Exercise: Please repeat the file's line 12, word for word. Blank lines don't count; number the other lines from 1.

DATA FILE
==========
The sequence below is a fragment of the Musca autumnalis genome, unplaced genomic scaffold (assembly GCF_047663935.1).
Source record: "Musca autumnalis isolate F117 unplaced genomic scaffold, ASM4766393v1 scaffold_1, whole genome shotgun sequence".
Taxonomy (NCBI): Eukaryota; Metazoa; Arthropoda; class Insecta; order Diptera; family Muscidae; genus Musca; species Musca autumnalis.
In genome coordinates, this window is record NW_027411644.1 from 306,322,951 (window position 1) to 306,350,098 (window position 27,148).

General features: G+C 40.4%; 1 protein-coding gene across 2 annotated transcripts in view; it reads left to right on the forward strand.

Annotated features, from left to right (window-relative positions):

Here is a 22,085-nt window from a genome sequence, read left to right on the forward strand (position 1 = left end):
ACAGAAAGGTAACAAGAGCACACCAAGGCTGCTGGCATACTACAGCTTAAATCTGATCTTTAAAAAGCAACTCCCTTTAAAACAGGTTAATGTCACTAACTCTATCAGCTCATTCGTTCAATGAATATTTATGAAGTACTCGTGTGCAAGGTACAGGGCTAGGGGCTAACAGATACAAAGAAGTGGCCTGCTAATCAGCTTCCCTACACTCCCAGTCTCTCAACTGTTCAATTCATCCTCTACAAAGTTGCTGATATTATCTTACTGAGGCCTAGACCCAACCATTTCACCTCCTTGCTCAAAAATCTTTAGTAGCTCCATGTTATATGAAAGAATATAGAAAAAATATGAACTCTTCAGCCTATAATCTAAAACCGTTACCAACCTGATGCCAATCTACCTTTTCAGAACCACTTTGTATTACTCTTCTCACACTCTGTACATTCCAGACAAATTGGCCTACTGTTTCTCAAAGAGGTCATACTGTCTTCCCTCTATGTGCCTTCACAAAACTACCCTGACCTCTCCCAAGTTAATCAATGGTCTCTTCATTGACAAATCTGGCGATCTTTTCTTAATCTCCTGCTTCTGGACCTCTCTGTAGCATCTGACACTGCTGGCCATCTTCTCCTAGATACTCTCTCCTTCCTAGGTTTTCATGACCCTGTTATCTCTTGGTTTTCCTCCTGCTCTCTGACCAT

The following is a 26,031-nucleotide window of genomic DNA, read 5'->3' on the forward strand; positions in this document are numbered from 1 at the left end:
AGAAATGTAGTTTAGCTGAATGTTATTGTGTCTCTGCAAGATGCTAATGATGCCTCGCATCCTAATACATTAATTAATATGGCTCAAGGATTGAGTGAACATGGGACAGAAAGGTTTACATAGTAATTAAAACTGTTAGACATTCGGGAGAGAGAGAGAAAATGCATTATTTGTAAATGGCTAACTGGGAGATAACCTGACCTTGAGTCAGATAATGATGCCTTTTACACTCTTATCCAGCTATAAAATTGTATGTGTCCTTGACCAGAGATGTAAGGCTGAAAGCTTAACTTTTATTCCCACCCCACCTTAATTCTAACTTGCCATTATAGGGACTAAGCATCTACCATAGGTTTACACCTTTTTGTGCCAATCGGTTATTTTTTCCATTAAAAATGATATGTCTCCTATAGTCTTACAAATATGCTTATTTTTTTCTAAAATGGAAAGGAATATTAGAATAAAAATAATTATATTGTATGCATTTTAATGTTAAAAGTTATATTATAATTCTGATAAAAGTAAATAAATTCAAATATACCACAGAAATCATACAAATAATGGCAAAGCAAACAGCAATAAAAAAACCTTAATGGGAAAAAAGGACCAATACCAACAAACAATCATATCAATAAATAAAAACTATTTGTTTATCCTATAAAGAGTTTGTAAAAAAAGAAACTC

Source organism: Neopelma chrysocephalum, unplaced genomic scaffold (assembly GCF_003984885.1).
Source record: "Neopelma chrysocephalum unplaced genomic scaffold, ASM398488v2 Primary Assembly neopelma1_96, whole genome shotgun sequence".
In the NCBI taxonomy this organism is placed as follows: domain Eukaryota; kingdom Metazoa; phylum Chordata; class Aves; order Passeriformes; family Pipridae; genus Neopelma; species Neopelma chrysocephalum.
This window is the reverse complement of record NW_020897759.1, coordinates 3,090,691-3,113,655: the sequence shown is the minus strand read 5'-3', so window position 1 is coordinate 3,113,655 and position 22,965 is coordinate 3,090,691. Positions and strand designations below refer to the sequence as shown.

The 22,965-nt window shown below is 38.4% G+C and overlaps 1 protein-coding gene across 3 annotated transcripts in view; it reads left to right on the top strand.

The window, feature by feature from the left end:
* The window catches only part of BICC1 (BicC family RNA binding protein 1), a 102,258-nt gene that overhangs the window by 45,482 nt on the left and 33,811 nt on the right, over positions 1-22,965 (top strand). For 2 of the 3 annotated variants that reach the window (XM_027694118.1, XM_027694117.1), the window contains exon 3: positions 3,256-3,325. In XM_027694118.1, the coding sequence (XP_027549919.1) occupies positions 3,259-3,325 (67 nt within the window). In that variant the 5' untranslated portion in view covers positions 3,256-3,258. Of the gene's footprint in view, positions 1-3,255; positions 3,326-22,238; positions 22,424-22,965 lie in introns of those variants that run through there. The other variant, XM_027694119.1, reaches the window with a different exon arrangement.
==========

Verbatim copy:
Source record: "Neopelma chrysocephalum unplaced genomic scaffold, ASM398488v2 Primary Assembly neopelma1_96, whole genome shotgun sequence".